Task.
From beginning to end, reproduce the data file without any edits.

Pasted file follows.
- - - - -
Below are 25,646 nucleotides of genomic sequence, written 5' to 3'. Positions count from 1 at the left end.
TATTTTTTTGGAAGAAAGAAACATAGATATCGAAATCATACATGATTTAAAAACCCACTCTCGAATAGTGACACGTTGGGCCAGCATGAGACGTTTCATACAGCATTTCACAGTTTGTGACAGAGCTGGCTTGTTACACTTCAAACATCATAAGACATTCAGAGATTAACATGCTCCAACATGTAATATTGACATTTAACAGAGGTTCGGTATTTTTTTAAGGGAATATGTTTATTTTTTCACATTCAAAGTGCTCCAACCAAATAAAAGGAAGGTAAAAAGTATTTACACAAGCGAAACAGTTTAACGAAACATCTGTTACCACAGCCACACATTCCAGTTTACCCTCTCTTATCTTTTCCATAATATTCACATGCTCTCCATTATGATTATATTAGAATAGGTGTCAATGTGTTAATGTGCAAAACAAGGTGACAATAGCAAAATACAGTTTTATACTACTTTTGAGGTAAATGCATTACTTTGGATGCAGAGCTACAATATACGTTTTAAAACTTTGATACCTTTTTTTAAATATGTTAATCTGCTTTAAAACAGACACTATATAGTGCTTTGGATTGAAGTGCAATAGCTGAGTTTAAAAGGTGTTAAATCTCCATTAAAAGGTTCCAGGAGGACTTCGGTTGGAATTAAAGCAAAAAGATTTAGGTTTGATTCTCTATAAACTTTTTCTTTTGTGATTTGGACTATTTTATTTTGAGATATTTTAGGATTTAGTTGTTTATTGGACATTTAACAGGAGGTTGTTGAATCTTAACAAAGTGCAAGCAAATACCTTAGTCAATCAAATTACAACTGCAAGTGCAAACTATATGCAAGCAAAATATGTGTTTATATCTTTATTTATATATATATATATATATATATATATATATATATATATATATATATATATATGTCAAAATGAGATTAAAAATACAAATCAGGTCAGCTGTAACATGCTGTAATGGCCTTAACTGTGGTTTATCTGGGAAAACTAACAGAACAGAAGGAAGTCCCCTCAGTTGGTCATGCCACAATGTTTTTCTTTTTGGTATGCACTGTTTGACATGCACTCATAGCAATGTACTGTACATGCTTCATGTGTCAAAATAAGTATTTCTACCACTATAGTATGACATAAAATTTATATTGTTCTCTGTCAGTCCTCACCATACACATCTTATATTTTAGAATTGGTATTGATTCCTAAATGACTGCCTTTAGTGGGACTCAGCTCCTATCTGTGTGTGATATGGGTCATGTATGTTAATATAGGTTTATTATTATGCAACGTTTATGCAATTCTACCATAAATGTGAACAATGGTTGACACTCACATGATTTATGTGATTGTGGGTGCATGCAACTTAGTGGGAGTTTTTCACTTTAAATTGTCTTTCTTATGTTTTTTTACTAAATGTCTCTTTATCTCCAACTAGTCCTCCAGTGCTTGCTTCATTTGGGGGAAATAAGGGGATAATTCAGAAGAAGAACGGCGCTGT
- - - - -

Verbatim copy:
Below are 25,646 nucleotides of genomic sequence, written 5' to 3'. Positions count from 1 at the left end.
TATTTTTTTGGAAGAAAGAAACATAGATATCGAAATCATACATGATTTAAAAACCCACTCTCGAATAGTGACACGTTGGGCCAGCATGAGACGTTTCATACAGCATTTCACAGTTTGTGACAGAGCTGGCTTGTTACACTTCAAACATCATAAGACATTCAGAGATTAACATGCTCCAACATGTAATATTGACATTTAACAGAGGTTCGGTATTTTTTTAAGGGAATATGTTTATTTTTTCACATTCAAAGTGCTCCAACCAAATAAAAGGAAGGTAAAAAGTATTTACACAAGCGAAACAGTTTAACGAAACATCTGTTACCACAGCCACACATTCCAGTTTACCCTCTCTTATCTTTTCCATAATATTCACATGCTCTCCATTATGATTATATTAGAATAGGTGTCAATGTGTTAATGTGCAAAACAAGGTGACAATAGCAAAATACAGTTTTATACTACTTTTGAGGTAAATGCATTACTTTGGATGCAGAGCTACAATATACGTTTTAAAACTTTGATACCTTTTTTTAAATATGTTAATCTGCTTTAAAACAGACACTATATAGTGCTTTGGATTGAAGTGCAATAGCTGAGTTTAAAAGGTGTTAAATCTCCATTAAAAGGTTCCAGGAGGACTTCGGTTGGAATTAAAGCAAAAAGATTTAGGTTTGATTCTCTATAAACTTTTTCTTTTGTGATTTGGACTATTTTATTTTGAGATATTTTAGGATTTAGTTGTTTATTGGACATTTAACAGGAGGTTGTTGAATCTTAACAAAGTGCAAGCAAATACCTTAGTCAATCAAATTACAACTGCAAGTGCAAACTATATGCAAGCAAAATATGTGTTTATATCTTTATTTATATATATATATATATATATATATATATATATATATATATATATATATATATGTCAAAATGAGATTAAAAATACAAATCAGGTCAGCTGTAACATGCTGTAATGGCCTTAACTGTGGTTTATCTGGGAAAACTAACAGAACAGAAGGAAGTCCCCTCAGTTGGTCATGCCACAATGTTTTTCTTTTTGGTATGCACTGTTTGACATGCACTCATAGCAATGTACTGTACATGCTTCATGTGTCAAAATAAGTATTTCTACCACTATAGTATGACATAAAATTTATATTGTTCTCTGTCAGTCCTCACCATACACATCTTATATTTTAGAATTGGTATTGATTCCTAAATGACTGCCTTTAGTGGGACTCAGCTCCTATCTGTGTGTGATATGGGTCATGTATGTTAATATAGGTTTATTATTATGCAACGTTTATGCAATTCTACCATAAATGTGAACAATGGTTGACACTCACATGATTTATGTGATTGTGGGTGCATGCAACTTAGTGGGAGTTTTTCACTTTAAATTGTCTTTCTTATGTTTTTTTACTAAATGTCTCTTTATCTCCAACTAGTCCTCCAGTGCTTGCTTCATTTGGGGGAAATAAGGGGATAATTCAGAAGAAGAACGGCGCTGT